Fast-tracking childhood

"The age of puberty has dropped at least 5 years since Elizabethan times."

"The age of puberty has dropped at least 5 years since Elizabethan times."

I remember very little of my sheltered childhood, but I do remember the moment it was over.  I was one of those little girls who spent the entire summer running around in cossie bottoms and little else.  One night I was jumping on the bed with my little brother when he pointed at my chest and shrieked “mozzie bite nipples”.  I looked down to see I’d sprouted tiny breast buds.  My heart sunk and I took a last leap off the bed to get my pyjamas.  The moment is so defining I can even recall the top was yellow, nylon and spotted with bees.  I had been stung by my body’s betrayal and it took me years to go topless again.

I was about 11 at the time, but chances are such moments are taking place at a younger age for my daughter’s generation. Girls are budding so much earlier that mothers aren’t always prepared. I know one who took her 9 year-old-daughter to a doctor worried about a lump the girl had behind her nipple.  She gasped when the Dr laughed “it’s a breast bud’. I know another who wept against the washing machine when she smelt her girl’s first pong of BO in year 4.  I’ve heard mothers joke about putting their kids in ballet or starving them to slow down the inevitable march towards the first period.

It’s long been known that the age of puberty has dropped at least 5 years since Elizabethan times.  It’s not clear if the age of the first period is still dropping, but a recent European study found breast development begins at an average age of 9 years and 10 months; a year earlier than the average in 1991.  A report called The Falling Age Of Puberty In U.S Girls, found about half have breast buds by the time they turn 10, and 14% have them between ages 8 and 9.  There’s no equivalent Australian study, but while the U.S results are somewhat skewed by the fact that African American girls enter puberty earlier than Caucasian, I suspect we may have a similar trend.

Many researchers point to the role of higher body fat in bringing earlier puberty. Research is also looking at oestrogen mimicking chemicals in plastics, insecticides and cosmetics.


Whatever the reason, I feel for little girls having to cope with hormones when they are still playing dollies and writing letters to Santa, fairies and the Easter bunny.  Psychologists believe children should experience certain social, cognitive and emotional milestones before they endure adolescence. I’m not sure young brains that can’t remember their lunch order are ready for the confusion and swirl of puberty.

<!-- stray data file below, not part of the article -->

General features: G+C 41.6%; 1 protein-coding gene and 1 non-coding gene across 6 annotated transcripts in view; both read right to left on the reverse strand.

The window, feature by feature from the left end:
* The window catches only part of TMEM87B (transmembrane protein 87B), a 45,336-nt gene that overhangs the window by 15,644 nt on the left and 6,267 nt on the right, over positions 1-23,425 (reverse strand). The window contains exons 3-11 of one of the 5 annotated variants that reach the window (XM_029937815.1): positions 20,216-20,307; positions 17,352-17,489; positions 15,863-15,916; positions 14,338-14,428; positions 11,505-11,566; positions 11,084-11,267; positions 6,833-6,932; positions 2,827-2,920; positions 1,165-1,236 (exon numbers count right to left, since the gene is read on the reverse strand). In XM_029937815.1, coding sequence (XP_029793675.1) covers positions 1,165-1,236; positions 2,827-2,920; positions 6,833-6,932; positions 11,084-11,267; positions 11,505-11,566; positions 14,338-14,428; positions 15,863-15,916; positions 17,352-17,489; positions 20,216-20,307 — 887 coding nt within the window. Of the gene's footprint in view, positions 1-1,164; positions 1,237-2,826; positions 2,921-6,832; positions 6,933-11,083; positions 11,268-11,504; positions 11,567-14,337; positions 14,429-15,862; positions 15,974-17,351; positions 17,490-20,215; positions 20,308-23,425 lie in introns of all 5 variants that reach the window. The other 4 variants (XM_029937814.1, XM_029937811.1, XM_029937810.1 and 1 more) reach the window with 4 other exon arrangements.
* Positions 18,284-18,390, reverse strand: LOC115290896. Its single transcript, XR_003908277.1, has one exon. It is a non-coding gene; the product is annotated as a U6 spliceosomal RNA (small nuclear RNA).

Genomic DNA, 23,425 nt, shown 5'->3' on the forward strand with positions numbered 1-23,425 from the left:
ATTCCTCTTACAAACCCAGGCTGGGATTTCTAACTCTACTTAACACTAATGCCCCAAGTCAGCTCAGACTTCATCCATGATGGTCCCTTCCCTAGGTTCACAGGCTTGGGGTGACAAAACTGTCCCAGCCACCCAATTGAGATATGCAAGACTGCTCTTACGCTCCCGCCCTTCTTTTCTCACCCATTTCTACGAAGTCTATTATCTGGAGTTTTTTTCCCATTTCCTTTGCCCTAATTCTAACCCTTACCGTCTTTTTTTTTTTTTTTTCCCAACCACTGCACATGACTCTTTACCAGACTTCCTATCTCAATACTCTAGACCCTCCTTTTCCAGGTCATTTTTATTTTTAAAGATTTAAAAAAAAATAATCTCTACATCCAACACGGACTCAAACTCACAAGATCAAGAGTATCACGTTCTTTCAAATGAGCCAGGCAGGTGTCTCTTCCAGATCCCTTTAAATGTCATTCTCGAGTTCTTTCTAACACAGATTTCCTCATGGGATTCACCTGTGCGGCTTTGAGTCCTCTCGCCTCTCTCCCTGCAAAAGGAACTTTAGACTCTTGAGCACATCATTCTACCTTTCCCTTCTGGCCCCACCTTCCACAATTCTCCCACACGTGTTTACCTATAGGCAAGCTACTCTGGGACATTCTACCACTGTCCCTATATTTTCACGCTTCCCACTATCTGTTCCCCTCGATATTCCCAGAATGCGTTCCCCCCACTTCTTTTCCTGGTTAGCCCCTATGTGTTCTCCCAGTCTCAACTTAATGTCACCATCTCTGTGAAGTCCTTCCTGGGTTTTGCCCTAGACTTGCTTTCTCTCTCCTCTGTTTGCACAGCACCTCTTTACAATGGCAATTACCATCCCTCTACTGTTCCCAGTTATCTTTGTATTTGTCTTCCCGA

Then there’s the practical stuff.  The loss of freedom when bodies start changing; the inhibition, the pain that baby boobs bring on the bogey board, followed a few years later by PMT, period pain and the fact that sport becomes a hassle (how young is too young for a tampon?)

There are also social factors.  I remember both toughness and vulnerability in those girls who became women early. Some were the rebels who got interested in older boys; others lost confidence if they felt too tall or bulky.

I know puberty shouldn’t be seen as a curse.  I love the idea of a celebration about becoming a woman; but I want my children to be old enough to enjoy the party.

And what of boys? It’s harder to assess the average onset of puberty, but European studies have found a similar trend.  A German study found boys of 18 are about as mature as 22 year olds 200 years ago. A study of choirs found the average male voice broke at 18 in the 1700s and 13 today, and Bulgarian research found boys mature about a year earlier than their fathers.  I do find it incongruous when I see huge muscly men with deep voices and shaving cuts wearing the shorts and long socks of a school uniform.

But while boys may go through similar difficulties in terms of early puberty, I’ve thought of a reason why it may be of more concern in young girls. Women are delaying having children till later in life.  We may be coming to the stage where it’s common for a mother to go through menopause as her daughter goes through puberty. 

That’ll make for interesting times in many a household!